Marathon Monks of Mount Hiei

This is a pretty interesting development in the Buddhist world: Marathon Monks of Mt Hiei - YouTube. My girlfriend’s great uncle, I think, did something similar to this.


Hey, Tendai!

I study traditional Japanese martial arts (koryu), which had a very heavy influence from Japanese Vajrayana (Shingon, Tendai, Kegon, etc). This Tendai practice of marathoning was pretty influentential in japanese culture, inspiring a whole raft of pilgrimage practices which are still practiced today, like Shugendo ( a mixture of Shinto mountain worship and Buddhism) and Musha Shugyo, the samurai martial pilgrimage.

Shugendo is still popular today, and there are ot of nihonjin and gaijin who make the pilgrimages on a yearly basis.

I’ve read a bit about Shugendo. Based on what little I know, it’s interesting stuff.

My girlfriend and I walked to several of the Kannon temples Chichibu. That’s about as close as I’ve come to any pilgrimage in Japan. I really want to do the 88 temple pilgrimage on Shikoku some day, though.

Yea, the Shikoku Junrei is something else. I hope to do it myself some day. Would you do it in stages or the whole thing in one shot? My wife is in nursing school and I have 3 kids so it’s going to be awhile before I can make it lol.

In koryu, we traditionally have large meetings that are joint training/lodging sessions (gasshuku) or displays (embu), where we gather, train, and trade knowledge. In the covid era, those are on hold, so individual Ryu are holding zoom sessions instead. One if the the more recent ones we had was a lecture from a jodo practitioner who is also a Tendai priest, and his entire lecture was on the influence of Tendai on japanese martial culture, with a specific focus on the concept of the pilgrimage, like the Shikoku Junrei, which he walked himself like 30 years ago.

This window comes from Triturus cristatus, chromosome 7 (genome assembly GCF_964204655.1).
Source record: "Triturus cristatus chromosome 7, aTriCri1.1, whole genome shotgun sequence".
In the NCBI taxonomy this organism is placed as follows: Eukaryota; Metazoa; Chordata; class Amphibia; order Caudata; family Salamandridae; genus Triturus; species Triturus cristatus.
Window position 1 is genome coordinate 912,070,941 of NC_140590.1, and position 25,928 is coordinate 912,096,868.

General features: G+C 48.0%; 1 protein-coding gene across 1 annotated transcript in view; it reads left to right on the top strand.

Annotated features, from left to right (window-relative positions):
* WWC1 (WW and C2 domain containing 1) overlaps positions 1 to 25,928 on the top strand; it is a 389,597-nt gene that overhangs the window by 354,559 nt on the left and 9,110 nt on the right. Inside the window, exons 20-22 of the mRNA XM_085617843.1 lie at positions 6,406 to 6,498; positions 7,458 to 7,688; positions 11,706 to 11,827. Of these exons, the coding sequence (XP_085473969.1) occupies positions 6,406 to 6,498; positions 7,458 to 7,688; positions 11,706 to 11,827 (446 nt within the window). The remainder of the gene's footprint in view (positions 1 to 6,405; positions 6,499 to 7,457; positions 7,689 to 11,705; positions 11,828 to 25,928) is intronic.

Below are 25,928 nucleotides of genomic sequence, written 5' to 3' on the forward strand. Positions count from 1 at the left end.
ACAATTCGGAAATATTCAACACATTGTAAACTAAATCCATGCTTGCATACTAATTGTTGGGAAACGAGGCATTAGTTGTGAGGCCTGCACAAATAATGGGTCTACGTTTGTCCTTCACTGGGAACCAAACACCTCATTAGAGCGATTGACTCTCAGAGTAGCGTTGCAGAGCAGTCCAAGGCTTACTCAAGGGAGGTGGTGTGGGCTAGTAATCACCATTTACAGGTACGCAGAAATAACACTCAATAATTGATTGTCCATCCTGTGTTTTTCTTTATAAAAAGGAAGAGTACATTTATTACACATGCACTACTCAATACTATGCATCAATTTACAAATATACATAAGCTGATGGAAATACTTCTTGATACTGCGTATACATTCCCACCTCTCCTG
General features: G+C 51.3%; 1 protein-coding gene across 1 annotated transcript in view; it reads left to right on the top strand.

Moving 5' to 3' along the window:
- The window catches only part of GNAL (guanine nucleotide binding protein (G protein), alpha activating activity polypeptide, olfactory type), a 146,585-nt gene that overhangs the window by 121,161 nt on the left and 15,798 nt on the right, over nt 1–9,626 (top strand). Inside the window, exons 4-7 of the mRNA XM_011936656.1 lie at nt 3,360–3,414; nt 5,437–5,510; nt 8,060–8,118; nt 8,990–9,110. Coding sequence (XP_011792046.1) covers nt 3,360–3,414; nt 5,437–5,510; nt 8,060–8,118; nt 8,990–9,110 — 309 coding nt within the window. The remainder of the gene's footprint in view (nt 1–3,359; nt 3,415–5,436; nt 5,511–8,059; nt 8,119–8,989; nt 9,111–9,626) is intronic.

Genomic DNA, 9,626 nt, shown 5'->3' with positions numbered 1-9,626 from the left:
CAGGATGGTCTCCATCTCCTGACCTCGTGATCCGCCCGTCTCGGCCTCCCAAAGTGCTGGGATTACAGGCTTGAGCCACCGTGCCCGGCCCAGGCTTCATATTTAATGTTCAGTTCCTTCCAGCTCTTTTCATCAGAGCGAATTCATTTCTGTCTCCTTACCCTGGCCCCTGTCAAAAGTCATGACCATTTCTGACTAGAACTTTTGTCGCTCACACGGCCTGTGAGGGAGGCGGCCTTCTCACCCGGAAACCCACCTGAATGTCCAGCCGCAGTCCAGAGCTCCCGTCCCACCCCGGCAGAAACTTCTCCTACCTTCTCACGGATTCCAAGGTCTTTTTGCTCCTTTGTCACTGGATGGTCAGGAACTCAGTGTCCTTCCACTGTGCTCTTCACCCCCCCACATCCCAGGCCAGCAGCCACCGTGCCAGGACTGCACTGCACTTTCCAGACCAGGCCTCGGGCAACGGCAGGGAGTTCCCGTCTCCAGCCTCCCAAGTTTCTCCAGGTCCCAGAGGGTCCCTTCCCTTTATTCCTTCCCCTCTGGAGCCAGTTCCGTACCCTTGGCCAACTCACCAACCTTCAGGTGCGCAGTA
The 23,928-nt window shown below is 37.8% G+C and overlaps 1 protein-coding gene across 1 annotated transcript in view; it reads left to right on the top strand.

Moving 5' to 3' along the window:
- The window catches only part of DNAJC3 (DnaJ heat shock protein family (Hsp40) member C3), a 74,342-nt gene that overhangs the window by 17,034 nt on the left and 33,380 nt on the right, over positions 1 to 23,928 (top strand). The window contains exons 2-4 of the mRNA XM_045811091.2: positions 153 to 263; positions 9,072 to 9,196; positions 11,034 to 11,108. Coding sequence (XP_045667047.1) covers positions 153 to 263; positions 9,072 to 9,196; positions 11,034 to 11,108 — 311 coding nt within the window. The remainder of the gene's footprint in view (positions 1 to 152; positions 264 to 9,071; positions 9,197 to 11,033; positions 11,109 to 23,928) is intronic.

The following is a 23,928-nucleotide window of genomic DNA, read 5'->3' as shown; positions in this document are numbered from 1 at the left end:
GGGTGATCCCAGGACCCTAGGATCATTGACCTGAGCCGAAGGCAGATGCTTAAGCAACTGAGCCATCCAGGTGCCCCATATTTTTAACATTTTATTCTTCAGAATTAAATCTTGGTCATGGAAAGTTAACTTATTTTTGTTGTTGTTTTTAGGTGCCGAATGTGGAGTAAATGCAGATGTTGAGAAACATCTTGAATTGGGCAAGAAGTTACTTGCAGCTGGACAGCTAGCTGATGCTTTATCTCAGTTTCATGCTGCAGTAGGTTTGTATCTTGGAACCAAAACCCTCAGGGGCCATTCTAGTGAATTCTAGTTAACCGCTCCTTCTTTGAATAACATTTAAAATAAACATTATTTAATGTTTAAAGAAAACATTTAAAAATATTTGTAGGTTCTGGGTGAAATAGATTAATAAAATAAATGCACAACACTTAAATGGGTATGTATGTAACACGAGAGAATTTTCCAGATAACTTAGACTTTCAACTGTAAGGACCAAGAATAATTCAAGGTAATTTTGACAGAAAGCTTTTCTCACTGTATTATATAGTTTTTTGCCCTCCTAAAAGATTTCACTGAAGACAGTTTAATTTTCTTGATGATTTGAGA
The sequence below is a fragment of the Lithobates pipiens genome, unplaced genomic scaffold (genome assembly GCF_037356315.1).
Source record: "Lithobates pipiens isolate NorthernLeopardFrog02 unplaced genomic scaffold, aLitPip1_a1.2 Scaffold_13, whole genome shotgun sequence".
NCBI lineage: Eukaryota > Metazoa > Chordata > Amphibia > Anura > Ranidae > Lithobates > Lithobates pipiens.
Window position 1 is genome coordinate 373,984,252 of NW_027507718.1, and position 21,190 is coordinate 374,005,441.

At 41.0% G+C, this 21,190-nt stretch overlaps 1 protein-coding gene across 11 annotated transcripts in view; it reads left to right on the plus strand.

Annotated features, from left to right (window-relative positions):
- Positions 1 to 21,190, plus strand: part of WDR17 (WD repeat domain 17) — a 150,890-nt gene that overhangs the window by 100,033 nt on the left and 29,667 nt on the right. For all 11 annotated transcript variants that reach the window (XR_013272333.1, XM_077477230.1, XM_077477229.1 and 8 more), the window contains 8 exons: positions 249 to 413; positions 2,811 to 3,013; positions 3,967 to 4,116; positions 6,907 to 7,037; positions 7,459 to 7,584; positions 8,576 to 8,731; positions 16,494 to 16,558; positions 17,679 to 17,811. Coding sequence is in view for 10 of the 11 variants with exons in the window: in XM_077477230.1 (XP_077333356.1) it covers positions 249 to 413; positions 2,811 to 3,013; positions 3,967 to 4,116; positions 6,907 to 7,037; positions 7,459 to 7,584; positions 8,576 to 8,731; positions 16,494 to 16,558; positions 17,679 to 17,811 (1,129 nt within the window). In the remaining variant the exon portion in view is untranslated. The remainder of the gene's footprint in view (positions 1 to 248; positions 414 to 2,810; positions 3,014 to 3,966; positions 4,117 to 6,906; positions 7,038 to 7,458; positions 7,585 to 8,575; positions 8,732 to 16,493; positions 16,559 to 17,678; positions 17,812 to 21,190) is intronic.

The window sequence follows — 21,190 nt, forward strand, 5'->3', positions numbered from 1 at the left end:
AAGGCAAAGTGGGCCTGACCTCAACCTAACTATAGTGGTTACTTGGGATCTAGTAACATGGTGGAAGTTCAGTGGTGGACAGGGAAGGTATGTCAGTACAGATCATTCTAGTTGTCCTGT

A lot of people think the Samurai were most heavily influenced by Zen, but that’s false. The majority of them were mikkyo all the way

I’d love to do it all in one shot. From what I’ve heard, it takes 45 days to do on foot, though. If I end up moving to Japan, maybe I’ll take some time off between jobs and do it then.

Having started out practicing Tibetan Vajrayana, I became quite interested in the Japanese variety at one point. I’ve tried to read this book twice The Weaving of Mantra | Columbia University Press. It’s so dense, though, that I failed both times. I got about halfway through, I think. I enjoyed reading about what Buddhism was like in Japan back then, and about Kukai’s life, though.

A lot of Zen folks also think that the Vinaya was never practiced in Japan. I learned from reading that book that it was brought to Japan and monks and nuns kept it. The state controlled ordination, and therefore religion, since you couldn’t legally teach Buddhism, or operate in any kind of official religious capacity, without being ordained. As I’m sure you know, Shugendo descended from the renegade mountain mystics that existed outside of state sanctioned religion. Kukai started out as one of those mountain ascetics. Anyway, he was ordained, but later abandoned the Vinaya and kept only the bodhisattva precepts as a kind of political statement. So, Vinaya was kept in ancient Japan.

It was, for sure. The failure of Vinaya in Japan is almost exclusively the fault of the political environment there, because almost as soon as it was introduced , it became a political chess piece that the ruling Clans moved about for political advantage. The monasteries became overtly political because of this, and that left a really bad taste in people’s mouths.